NO! I am not kidding you. The reason is quite simply that Marcus Aurelius offered some advice in 180 AD that is very applicable to us right now. Richard Feloni contributed an article to the Business Insider entitled, 9 timeless lessons from the great Roman emperor Marcus Aurelius.
The Roman emperor Marcus Aurelius ruled from 161 to 180 AD, and developed a reputation for being the ideal wise leader Plato termed the “philosopher king.” The key point that resonated with me was that he remained in control of his emotions through the beliefs that one cannot change the past or what other people feel in their hearts.
Four (4) of the lessons resonated with me, but you can read the original article here.
- Don’t spend time worrying about frivolous people who have no positive impact on others. Since energy and time are limited, don’t waste time on inconsequential matters. In other words, we should not fill our mind with anxiety-inducing, frivolous thoughts, especially since they often lead to negative outcomes. Marcus writes: “The value of attentiveness varies in proportion to its object, you’re better off not giving the small things more time than they deserve.”
- Turn an obstacle into an opportunity. Marcus writes: “Something happens to you. Good. It was meant for you by nature, woven into the pattern from the beginning… Get what you can from the present – thoughtfully, justly.”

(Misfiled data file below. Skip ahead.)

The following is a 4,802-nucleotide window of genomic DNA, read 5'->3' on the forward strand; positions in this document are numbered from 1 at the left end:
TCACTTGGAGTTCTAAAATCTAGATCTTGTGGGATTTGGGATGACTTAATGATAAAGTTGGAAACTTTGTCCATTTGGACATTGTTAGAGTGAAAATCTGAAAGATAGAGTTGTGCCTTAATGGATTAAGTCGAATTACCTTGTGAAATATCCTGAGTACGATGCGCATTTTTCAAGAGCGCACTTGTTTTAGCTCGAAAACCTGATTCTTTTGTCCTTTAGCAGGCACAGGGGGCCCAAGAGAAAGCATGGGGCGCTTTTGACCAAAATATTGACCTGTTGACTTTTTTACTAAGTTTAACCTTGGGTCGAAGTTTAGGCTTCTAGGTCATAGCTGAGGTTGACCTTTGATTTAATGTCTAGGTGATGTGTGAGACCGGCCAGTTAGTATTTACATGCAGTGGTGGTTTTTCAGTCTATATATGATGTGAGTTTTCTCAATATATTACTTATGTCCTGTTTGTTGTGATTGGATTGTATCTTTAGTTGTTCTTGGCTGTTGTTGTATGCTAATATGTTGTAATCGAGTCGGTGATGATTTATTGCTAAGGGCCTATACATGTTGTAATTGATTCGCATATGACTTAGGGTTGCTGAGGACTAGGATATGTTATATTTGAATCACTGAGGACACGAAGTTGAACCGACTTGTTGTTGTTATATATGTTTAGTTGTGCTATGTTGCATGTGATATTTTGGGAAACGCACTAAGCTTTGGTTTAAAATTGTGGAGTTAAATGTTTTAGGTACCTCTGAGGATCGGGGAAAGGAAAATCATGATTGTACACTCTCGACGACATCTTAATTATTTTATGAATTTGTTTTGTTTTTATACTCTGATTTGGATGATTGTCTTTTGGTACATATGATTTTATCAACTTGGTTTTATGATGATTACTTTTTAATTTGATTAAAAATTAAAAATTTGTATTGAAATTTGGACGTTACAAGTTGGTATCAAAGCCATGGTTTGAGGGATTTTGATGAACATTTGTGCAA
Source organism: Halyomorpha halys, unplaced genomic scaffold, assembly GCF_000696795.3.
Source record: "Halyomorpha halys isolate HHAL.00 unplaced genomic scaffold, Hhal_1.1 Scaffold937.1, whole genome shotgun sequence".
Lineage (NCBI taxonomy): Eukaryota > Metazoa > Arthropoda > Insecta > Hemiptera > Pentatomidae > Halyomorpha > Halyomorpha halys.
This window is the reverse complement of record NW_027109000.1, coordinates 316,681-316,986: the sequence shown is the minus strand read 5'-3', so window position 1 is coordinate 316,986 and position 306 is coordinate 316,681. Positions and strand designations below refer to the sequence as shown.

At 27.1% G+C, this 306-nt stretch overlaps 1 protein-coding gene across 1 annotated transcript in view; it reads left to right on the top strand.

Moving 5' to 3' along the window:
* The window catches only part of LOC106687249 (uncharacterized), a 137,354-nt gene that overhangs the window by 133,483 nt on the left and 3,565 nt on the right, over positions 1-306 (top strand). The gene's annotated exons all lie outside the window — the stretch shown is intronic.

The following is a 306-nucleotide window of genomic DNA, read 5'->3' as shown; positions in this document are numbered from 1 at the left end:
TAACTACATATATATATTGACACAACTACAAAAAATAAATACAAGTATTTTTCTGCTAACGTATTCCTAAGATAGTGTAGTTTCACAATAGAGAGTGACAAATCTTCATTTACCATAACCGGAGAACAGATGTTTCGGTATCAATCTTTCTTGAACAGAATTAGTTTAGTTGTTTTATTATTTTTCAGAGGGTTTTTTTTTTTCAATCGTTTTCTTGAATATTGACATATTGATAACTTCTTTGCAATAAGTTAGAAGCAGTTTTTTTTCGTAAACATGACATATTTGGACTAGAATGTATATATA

- Find peace within yourself. Marcus writes that, “People try to retreat from their problems and responsibilities by going somewhere like the mountains or the beach, but that travel isn’t necessary to recollect yourself”. He advocates a kind of brief meditation, where you withdraw into yourself and quiet your mind.
- You are the only person responsible for your happiness. He reminded himself not to dwell on how history would remember him. He made the point this way: “Choose not to be harmed and you won’t feel harmed. Don’t feel harmed and you haven’t been.” Marcus also said. “Do not let adulation from others overwhelm you and do not define yourself by others’ perception of you, since the only way someone can truly harm you is if they change your character.”
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